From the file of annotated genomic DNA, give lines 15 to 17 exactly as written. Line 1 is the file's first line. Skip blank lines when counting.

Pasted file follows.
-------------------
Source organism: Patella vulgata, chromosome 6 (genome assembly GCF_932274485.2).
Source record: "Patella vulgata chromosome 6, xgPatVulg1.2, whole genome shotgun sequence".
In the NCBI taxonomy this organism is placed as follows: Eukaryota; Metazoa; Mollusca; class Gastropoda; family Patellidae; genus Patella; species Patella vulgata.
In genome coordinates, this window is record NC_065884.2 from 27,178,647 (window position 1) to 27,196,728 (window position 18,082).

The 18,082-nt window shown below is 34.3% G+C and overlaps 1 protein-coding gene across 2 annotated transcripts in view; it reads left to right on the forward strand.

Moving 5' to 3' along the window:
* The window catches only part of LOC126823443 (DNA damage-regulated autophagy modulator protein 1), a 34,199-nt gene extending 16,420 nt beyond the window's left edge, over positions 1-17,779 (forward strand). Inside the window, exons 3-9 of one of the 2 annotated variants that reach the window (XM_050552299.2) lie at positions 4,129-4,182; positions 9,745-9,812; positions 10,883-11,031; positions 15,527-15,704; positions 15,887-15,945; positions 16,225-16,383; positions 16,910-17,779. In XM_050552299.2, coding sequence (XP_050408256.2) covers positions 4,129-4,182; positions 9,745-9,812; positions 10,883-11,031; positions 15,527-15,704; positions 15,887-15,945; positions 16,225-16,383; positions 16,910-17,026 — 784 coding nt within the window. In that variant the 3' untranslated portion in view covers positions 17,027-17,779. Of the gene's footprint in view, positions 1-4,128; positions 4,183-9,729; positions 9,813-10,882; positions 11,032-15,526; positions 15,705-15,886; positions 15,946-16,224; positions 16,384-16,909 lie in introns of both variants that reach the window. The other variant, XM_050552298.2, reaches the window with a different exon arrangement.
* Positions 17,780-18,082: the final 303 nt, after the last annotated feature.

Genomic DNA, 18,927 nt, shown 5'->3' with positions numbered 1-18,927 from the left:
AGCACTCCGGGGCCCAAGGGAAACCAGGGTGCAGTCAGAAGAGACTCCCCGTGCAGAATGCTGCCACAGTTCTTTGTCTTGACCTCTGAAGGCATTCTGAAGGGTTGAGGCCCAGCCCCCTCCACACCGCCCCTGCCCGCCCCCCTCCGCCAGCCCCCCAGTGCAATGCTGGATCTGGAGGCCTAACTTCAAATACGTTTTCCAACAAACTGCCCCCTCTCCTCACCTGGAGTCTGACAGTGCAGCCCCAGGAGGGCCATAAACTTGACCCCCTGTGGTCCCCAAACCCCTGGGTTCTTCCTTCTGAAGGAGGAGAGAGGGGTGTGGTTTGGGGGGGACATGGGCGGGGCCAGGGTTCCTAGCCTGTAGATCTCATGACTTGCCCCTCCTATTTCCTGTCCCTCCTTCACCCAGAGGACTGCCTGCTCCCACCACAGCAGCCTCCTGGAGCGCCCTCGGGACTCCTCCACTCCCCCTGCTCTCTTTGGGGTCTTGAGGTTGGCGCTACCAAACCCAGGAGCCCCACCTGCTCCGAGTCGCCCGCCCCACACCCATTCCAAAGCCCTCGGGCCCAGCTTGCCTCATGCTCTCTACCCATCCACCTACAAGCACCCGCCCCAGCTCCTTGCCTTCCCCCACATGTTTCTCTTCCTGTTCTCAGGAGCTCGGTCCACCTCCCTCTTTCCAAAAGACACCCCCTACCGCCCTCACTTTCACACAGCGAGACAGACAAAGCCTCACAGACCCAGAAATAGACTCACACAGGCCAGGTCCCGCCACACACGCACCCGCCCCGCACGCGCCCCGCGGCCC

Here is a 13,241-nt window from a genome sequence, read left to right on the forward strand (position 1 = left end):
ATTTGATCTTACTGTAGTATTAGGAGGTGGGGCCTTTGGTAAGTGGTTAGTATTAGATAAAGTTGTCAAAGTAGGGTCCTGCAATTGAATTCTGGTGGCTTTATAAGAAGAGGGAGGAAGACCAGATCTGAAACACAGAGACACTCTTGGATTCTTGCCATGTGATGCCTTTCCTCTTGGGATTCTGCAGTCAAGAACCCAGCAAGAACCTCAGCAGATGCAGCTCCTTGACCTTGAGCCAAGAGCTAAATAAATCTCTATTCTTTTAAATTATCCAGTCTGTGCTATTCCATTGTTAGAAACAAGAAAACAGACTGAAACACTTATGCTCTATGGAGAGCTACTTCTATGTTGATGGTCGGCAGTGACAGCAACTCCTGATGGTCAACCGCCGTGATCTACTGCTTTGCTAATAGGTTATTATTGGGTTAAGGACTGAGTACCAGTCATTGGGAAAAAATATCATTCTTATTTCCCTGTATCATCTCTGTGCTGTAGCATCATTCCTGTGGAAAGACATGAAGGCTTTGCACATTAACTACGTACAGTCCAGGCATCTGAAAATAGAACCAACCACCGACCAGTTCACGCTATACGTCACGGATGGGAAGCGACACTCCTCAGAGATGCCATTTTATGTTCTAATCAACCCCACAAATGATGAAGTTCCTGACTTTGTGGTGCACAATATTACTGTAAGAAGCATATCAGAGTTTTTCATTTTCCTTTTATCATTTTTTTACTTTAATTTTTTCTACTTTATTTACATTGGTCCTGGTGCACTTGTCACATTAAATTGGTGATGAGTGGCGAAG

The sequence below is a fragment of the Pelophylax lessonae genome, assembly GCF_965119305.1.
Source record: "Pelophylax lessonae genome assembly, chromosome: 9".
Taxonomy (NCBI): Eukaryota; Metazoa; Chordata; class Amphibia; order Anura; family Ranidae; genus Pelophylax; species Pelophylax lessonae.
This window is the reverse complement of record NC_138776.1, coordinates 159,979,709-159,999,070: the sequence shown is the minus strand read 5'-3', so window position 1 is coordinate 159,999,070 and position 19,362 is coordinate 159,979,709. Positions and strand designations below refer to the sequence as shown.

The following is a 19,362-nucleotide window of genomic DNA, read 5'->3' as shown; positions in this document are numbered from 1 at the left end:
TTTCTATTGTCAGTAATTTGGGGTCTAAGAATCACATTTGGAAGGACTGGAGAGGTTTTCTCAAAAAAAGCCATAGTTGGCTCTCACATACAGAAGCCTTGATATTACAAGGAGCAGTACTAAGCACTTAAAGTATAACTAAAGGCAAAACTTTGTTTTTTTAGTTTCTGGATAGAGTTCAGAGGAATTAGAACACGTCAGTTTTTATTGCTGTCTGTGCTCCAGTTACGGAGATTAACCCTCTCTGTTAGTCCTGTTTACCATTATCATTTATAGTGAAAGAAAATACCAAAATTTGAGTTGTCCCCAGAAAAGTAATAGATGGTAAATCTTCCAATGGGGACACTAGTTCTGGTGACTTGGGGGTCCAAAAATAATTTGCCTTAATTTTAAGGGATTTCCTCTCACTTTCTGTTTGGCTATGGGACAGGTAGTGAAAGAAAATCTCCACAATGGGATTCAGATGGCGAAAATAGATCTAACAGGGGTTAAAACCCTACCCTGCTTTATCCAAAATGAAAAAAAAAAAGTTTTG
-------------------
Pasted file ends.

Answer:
Taxonomy (NCBI): Eukaryota; Metazoa; Chordata; class Amphibia; order Anura; family Ranidae; genus Pelophylax; species Pelophylax lessonae.
This window is the reverse complement of record NC_138776.1, coordinates 159,979,709-159,999,070: the sequence shown is the minus strand read 5'-3', so window position 1 is coordinate 159,999,070 and position 19,362 is coordinate 159,979,709. Positions and strand designations below refer to the sequence as shown.

The following is a 19,362-nucleotide window of genomic DNA, read 5'->3' as shown; positions in this document are numbered from 1 at the left end: